There’s a trope in sitcoms referred to as “A Very Special Episode”, a rather mocking term for sitcoms trying to discuss heavier subjects. There was boom of these episodes in the 1980s covering varied subjects like death, drunk driving, date rape, drugs, epilepsy, and so on. The show Dinosaurs parodied this in their environmental episode when son Robbie comes out of character (but still a dinosaur) to say that if we took better care of the planet PSA episodes like that one wouldn’t have to be made anymore. (Yes, it could have been a different topic; I wasn’t a fan of the show.) I think the idea gets a bum rap frankly. Especially when these shows were targeting family viewing, aka kids with their parents to enjoy together, it used comedy to tackle some serious subject. While usually generalized an event that could traumatize kids (or at least someone perceived as such) could be used to explain why something happens, and an opening for a discussion between kids and their parents. On occasion this could be something specific, like the time the original Punky Brewster tackled the Challenger explosion. The secret is not to weaken the seriousness of the matter but using humor to take some of the sting out and allowing the audience to process things. It’s actually not a bad way to discuss these kinds of topics, whatever reason the producers and networks had for making them, when done right.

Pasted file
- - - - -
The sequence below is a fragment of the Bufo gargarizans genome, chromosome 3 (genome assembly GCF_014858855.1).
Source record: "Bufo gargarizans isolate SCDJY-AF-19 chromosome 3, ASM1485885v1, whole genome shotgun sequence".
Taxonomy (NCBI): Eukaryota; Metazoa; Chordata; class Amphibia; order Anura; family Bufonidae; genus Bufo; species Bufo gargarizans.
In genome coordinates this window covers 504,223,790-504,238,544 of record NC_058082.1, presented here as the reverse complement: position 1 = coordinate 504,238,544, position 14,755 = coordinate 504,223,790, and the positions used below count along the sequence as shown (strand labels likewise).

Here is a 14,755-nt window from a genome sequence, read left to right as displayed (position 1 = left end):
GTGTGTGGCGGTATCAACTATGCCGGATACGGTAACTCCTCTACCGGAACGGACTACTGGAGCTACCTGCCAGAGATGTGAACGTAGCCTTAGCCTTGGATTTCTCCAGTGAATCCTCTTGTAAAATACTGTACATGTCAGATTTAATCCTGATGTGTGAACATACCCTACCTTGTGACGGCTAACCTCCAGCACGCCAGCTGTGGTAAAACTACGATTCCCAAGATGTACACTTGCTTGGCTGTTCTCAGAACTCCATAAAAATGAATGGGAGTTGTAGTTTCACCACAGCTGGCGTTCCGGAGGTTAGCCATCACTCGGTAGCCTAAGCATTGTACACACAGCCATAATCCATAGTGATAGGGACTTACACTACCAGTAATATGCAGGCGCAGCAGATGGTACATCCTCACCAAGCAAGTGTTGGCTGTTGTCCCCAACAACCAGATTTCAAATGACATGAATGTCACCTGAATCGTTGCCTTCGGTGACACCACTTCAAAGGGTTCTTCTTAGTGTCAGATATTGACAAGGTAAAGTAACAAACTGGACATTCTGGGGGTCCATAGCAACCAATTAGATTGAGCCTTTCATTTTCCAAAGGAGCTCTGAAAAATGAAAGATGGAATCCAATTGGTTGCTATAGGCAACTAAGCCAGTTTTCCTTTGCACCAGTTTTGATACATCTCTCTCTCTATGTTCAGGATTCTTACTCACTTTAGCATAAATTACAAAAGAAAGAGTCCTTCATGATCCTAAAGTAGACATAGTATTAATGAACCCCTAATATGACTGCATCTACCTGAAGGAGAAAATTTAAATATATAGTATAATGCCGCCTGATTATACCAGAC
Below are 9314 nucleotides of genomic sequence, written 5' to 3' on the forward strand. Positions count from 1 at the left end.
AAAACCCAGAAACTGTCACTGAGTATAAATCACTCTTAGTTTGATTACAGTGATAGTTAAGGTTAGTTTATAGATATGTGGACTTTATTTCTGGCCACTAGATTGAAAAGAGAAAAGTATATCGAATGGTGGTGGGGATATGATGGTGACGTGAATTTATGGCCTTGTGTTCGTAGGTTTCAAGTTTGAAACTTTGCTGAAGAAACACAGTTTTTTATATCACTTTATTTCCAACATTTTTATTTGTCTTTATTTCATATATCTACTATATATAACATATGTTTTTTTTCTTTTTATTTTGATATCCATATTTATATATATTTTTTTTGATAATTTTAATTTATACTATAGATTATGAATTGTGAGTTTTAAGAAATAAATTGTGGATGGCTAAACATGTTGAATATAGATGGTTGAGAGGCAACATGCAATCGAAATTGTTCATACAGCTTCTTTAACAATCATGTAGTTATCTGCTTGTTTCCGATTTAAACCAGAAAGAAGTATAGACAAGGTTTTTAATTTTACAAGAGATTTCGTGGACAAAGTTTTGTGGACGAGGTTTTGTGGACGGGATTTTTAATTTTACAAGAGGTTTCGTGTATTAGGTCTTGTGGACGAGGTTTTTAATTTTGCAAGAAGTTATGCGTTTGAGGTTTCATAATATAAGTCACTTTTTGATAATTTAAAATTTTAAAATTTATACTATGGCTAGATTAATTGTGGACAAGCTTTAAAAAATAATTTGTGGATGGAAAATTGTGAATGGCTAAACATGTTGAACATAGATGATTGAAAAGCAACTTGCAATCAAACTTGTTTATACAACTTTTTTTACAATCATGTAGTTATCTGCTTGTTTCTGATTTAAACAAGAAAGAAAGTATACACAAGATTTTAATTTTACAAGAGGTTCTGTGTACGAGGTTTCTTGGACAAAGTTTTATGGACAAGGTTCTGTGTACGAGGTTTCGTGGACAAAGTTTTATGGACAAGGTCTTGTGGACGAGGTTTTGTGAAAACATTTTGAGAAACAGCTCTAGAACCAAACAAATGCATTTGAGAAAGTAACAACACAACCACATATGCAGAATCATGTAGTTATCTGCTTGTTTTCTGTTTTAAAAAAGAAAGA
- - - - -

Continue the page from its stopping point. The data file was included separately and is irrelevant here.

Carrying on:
This show may not be a family show, despite the pre-teen daughter, but that was the strength of the episode. What’s more, unlike the topics listed above The United States Of Al had to address the situation. This is not an event they planned for and they had to put something together for the season premier. Whatever their plans, not starting on this despite the inciting incident happening just before they were to start recording was unavoidable based on the plot of the show and its theme of overcoming war. For the time they had I think they did a remarkable job. You feel for Al and his sister, only able to speak on the phone, with the audience having only the same perspective of events as the cast. Al’s sister only appears in flashback, and is only on the phone the rest of the time. The two flashbacks show how proud Al is of his sister and discussions of life under the Taliban and what is being lost, especially for women and girls as the Taliban enforce a very strict form of Islam that gives women zero rights, is also discussed. The final scene is moving as Al tells Hazel he’s heartbroken for his country.